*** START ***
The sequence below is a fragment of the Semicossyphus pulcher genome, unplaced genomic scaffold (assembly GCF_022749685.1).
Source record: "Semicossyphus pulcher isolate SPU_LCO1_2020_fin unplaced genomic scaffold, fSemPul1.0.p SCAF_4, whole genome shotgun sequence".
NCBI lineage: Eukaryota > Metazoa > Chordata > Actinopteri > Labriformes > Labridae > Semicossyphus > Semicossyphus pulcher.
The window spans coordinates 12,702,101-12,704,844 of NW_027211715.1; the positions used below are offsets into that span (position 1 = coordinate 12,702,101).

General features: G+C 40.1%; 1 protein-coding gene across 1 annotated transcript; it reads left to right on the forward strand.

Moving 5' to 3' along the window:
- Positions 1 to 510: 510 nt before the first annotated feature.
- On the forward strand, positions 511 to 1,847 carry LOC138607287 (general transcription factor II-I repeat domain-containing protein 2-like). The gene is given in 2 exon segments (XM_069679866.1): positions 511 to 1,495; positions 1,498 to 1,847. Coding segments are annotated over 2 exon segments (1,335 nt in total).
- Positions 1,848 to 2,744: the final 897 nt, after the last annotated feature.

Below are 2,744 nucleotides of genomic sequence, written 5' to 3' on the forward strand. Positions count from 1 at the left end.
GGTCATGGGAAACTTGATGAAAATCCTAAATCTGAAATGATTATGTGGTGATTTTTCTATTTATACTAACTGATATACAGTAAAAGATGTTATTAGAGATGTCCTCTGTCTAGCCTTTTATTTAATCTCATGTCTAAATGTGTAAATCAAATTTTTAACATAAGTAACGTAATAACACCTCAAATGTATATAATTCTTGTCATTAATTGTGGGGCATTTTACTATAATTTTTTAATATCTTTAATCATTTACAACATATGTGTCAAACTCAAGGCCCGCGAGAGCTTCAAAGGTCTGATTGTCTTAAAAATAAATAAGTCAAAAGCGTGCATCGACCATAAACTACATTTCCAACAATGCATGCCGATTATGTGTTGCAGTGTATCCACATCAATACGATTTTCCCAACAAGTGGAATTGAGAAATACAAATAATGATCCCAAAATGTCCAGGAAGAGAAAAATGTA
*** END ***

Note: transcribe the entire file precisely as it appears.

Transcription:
The sequence below is a fragment of the Semicossyphus pulcher genome, unplaced genomic scaffold (assembly GCF_022749685.1).
Source record: "Semicossyphus pulcher isolate SPU_LCO1_2020_fin unplaced genomic scaffold, fSemPul1.0.p SCAF_4, whole genome shotgun sequence".
NCBI lineage: Eukaryota > Metazoa > Chordata > Actinopteri > Labriformes > Labridae > Semicossyphus > Semicossyphus pulcher.
The window spans coordinates 12,702,101-12,704,844 of NW_027211715.1; the positions used below are offsets into that span (position 1 = coordinate 12,702,101).

General features: G+C 40.1%; 1 protein-coding gene across 1 annotated transcript; it reads left to right on the forward strand.

Moving 5' to 3' along the window:
- Positions 1 to 510: 510 nt before the first annotated feature.
- On the forward strand, positions 511 to 1,847 carry LOC138607287 (general transcription factor II-I repeat domain-containing protein 2-like). The gene is given in 2 exon segments (XM_069679866.1): positions 511 to 1,495; positions 1,498 to 1,847. Coding segments are annotated over 2 exon segments (1,335 nt in total).
- Positions 1,848 to 2,744: the final 897 nt, after the last annotated feature.

Below are 2,744 nucleotides of genomic sequence, written 5' to 3' on the forward strand. Positions count from 1 at the left end.
GGTCATGGGAAACTTGATGAAAATCCTAAATCTGAAATGATTATGTGGTGATTTTTCTATTTATACTAACTGATATACAGTAAAAGATGTTATTAGAGATGTCCTCTGTCTAGCCTTTTATTTAATCTCATGTCTAAATGTGTAAATCAAATTTTTAACATAAGTAACGTAATAACACCTCAAATGTATATAATTCTTGTCATTAATTGTGGGGCATTTTACTATAATTTTTTAATATCTTTAATCATTTACAACATATGTGTCAAACTCAAGGCCCGCGAGAGCTTCAAAGGTCTGATTGTCTTAAAAATAAATAAGTCAAAAGCGTGCATCGACCATAAACTACATTTCCAACAATGCATGCCGATTATGTGTTGCAGTGTATCCACATCAATACGATTTTCCCAACAAGTGGAATTGAGAAATACAAATAATGATCCCAAAATGTCCAGGAAGAGAAAAATGTA